21. Clinical and Laboratory Standards Institute (CLSI). Performance Standards for Antimicrobial Susceptibility Testing: Approved Twenty-: Document M100-S28. Wayne, PA, USA: CLSI 2018.
22. Poyart C, Jardy L, Quesne G, Berche P, Trieu-Cuot P. Genetic basis of antibiotic resistance in Streptococcus agalactiae strains isolated in a French hospital. Antimicrob Agents Chemother 2003;47:794-797.
23. Lu B, Chen X, Wang J, Wang D, Zeng J, Li Y, et al. Molecular characteristics and antimicrobial resistance in invasive and noninvasive Group B Streptococcus between 2008 and 2015 in China. Diagn Microbiol Infect Dis 2016;86:351-357.
24. Margarit I, Rinaudo CD, Galeotti CL, Maione D, Ghezzo C, Buttazzoni E, et al. Preventing bacterial infections with pilus-based vaccines: the group B streptococcus paradigm. J Infect Dis 2009;199:108-115.
25. Xia FD, Mallet A, Caliot E, Gao C, Trieu-Cuot P, Dramsi S. Capsular polysaccharide of Group B Streptococcus mediates biofilm formation in the presence of human plasma. Microbes Infect 2015;17:71-76.
26. DeLeo FR, Rinaudo CD, Rosini R, Galeotti CL, Berti F, Necchi F, et al. Specific involvement of Pilus type 2a in biofilm formation in Group B Streptococcus. PLoS One 2010;5(2): e9216.
27. Martins E, Andreu A, Melo-Cristino J, Ramirez M. Distribution of Pilus Islands in Streptococcus agalactiae that cause human infections: insights into evolution and implication for vaccine development. Clin Vaccine Immunol 2013;20:313-316.
28. Khodaei F, Najafi M, Hasani A, Kalantar E, Sharifi E, Amini A, et al. Pilus-encoding islets in S. agalactiae and its association with antibacterial resistance and serotype distribution. Microb Pathog 2018;116:189-194.
29. Madzivhandila M, Adrian PV, Cutland CL, Kuwanda L, Madhi SA, The Po PSTT. Distribution of pilus islands of group B streptococcus associated with maternal colonization and invasive disease in South Africa. J Med Microbiol 2013;62:249-253.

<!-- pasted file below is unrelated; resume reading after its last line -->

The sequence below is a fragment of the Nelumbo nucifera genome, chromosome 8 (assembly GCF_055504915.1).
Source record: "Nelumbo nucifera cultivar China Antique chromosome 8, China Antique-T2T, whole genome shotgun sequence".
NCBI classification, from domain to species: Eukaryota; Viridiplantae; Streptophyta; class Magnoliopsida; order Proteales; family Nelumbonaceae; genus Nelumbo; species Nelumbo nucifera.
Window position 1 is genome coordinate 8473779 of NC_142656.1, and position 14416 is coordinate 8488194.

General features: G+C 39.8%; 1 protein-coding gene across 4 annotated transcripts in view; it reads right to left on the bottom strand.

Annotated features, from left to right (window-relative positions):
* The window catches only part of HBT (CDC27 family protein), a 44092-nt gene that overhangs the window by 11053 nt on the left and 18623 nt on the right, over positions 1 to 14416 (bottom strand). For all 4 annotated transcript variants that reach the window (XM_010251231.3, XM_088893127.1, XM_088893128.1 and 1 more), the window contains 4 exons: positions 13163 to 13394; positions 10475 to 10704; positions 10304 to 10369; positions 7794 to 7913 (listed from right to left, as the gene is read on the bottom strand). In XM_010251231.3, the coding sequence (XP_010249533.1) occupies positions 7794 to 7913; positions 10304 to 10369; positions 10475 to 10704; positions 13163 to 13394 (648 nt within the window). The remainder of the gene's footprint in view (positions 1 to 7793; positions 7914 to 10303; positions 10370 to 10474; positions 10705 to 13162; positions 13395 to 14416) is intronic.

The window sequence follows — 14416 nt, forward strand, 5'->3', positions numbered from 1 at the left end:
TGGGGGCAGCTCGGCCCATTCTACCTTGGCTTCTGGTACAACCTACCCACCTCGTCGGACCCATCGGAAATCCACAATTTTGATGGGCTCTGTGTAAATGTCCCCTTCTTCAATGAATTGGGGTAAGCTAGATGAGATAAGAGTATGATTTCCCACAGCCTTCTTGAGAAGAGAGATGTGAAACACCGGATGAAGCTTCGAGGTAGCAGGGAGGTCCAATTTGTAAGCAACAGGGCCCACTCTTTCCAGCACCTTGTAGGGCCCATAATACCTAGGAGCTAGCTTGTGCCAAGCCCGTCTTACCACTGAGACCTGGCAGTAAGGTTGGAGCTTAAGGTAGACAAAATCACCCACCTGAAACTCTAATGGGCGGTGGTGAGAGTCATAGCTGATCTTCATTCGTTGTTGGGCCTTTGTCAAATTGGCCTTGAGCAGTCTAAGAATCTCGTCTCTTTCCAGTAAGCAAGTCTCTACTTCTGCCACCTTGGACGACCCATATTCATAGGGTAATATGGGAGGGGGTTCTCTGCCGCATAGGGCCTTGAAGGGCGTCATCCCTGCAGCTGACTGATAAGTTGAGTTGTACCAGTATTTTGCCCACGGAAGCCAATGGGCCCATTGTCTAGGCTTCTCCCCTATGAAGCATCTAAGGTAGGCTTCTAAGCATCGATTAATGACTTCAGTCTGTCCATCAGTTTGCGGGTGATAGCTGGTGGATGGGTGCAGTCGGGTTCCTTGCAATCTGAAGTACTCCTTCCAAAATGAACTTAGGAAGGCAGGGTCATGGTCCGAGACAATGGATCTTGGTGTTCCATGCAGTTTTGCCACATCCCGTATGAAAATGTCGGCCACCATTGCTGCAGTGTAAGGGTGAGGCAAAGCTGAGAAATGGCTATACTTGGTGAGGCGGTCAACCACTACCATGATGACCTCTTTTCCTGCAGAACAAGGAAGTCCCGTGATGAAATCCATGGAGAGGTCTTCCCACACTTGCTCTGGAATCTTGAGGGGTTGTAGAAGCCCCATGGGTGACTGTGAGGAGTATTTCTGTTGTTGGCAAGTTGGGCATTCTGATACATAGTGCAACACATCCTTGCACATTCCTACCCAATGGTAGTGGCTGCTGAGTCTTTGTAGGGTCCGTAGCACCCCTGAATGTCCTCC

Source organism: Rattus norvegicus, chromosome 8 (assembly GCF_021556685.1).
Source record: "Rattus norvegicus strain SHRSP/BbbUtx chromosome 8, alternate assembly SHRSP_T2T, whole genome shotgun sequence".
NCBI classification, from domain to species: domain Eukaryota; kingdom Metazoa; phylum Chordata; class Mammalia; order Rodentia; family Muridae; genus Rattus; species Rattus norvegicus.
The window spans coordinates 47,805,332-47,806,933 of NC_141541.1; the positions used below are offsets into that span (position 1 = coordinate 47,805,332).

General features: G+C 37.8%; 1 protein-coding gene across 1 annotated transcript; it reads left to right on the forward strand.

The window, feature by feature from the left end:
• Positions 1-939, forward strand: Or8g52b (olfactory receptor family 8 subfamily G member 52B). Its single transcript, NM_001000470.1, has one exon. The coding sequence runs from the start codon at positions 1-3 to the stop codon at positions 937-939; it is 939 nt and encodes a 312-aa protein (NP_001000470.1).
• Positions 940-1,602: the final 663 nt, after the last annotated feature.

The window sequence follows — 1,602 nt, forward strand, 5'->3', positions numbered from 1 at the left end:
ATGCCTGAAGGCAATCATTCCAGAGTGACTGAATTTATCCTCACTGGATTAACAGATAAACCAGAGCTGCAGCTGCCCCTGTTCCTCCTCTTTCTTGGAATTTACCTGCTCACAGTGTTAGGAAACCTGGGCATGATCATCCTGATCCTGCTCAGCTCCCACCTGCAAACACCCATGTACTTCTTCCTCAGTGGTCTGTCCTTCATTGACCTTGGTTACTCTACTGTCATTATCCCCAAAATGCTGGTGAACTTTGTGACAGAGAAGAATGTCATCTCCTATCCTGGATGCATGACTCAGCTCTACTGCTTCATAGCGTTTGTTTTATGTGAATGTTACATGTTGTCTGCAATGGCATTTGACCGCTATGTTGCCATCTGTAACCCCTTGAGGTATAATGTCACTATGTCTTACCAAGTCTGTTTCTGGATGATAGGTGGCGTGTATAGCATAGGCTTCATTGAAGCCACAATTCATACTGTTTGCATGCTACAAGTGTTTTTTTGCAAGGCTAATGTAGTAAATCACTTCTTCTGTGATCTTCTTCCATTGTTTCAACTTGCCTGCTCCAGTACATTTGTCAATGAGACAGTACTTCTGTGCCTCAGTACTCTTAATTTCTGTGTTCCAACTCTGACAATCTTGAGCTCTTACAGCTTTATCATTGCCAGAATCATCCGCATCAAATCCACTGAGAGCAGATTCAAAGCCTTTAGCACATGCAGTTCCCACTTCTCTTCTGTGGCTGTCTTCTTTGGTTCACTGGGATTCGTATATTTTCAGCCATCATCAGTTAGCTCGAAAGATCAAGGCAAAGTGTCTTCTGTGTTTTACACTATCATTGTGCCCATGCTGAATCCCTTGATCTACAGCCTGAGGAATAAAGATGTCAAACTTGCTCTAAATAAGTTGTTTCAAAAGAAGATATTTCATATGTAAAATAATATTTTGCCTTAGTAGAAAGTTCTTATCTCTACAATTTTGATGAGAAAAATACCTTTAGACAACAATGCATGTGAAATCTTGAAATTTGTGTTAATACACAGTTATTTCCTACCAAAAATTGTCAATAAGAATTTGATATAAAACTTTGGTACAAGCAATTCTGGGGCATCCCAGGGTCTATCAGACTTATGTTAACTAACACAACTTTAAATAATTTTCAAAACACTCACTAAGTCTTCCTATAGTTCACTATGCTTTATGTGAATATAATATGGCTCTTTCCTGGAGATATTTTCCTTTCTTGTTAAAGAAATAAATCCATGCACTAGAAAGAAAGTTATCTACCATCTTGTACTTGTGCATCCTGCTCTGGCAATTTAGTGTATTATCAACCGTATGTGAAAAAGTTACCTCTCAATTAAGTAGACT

30. Gizachew M, Tiruneh M, Moges F, Tessema B. Streptococcus agalactiae maternal colonization, antibiotic resistance and serotype profiles in Africa: a meta-analysis. Ann Clin Microbiol Antimicrob 2019;18: 14.
31. Ghanbarzadeh N, Mehramiz M, Gannadkafi M, Namaei MH. The prevalence of group B streptococcus rectovaginal colonization and antimicrobial susceptibility pattern among pregnant women: a descriptive-analytical study. Mod Care J 2017;14(3):e66391.
32. Bolukaoto JY, Monyama CM, Chukwu MO, Lekala SM, Nchabeleng M, Maloba MR, et al. Antibiotic resistance of Streptococcus agalactiae isolated from pregnant women in Garankuwa, South Africa. BMC Res Notes 2015;8: 364.
33. Martins ER, Pedroso-Roussado C, Melo-Cristino J, Ramirez M, The Portuguese Group for the Study of Streptococcal Infections. Streptococcus agalactiae causing neonatal infections in portugal (2005–2015): diversification and emergence of a CC17/PI-2b multidrug resistant sublineage. Front Microbiol 2017;8:499.
34. Heelan JS, Hasenbein ME, McAdam AJ. Resistance of group B Streptococcus to selected antibiotics, including erythromycin and clindamycin. J Clin Microbiol 2004;42:1263-1264.
Published
2020-10-31
How to Cite
1.
Nabavinia M, Khalili MB, sadeh M, Eslami G, Vakili M, Azartoos N, Mojibiyan M. Distribution of Pilus island and antibiotic resistance genes in Streptococcus agalactiae obtained from vagina of pregnant women in Yazd, Iran. Iran J Microbiol. 12(5):411-416.
Section
Original Article(s)